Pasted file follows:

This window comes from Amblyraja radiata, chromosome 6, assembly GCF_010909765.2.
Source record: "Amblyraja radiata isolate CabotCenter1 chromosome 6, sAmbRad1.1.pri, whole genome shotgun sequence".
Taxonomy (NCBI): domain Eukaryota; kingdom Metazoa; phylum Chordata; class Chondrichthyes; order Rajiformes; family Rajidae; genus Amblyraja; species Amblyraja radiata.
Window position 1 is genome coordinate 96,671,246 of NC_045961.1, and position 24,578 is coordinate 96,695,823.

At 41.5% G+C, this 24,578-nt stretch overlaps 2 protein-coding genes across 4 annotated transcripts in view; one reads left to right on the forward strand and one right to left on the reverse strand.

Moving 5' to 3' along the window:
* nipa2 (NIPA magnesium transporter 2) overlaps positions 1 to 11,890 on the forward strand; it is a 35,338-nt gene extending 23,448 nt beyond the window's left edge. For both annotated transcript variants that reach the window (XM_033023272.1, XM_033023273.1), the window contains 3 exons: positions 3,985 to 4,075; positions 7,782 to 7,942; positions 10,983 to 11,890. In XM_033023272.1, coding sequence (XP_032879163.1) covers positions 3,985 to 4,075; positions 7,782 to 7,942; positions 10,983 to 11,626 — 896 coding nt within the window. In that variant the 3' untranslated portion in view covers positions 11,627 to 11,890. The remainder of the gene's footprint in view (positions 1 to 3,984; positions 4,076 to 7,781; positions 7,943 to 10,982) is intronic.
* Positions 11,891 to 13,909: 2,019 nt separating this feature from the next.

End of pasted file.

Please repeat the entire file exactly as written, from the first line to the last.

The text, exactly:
This window comes from Amblyraja radiata, chromosome 6, assembly GCF_010909765.2.
Source record: "Amblyraja radiata isolate CabotCenter1 chromosome 6, sAmbRad1.1.pri, whole genome shotgun sequence".
Taxonomy (NCBI): domain Eukaryota; kingdom Metazoa; phylum Chordata; class Chondrichthyes; order Rajiformes; family Rajidae; genus Amblyraja; species Amblyraja radiata.
Window position 1 is genome coordinate 96,671,246 of NC_045961.1, and position 24,578 is coordinate 96,695,823.

At 41.5% G+C, this 24,578-nt stretch overlaps 2 protein-coding genes across 4 annotated transcripts in view; one reads left to right on the forward strand and one right to left on the reverse strand.

Moving 5' to 3' along the window:
* nipa2 (NIPA magnesium transporter 2) overlaps positions 1 to 11,890 on the forward strand; it is a 35,338-nt gene extending 23,448 nt beyond the window's left edge. For both annotated transcript variants that reach the window (XM_033023272.1, XM_033023273.1), the window contains 3 exons: positions 3,985 to 4,075; positions 7,782 to 7,942; positions 10,983 to 11,890. In XM_033023272.1, coding sequence (XP_032879163.1) covers positions 3,985 to 4,075; positions 7,782 to 7,942; positions 10,983 to 11,626 — 896 coding nt within the window. In that variant the 3' untranslated portion in view covers positions 11,627 to 11,890. The remainder of the gene's footprint in view (positions 1 to 3,984; positions 4,076 to 7,781; positions 7,943 to 10,982) is intronic.
* Positions 11,891 to 13,909: 2,019 nt separating this feature from the next.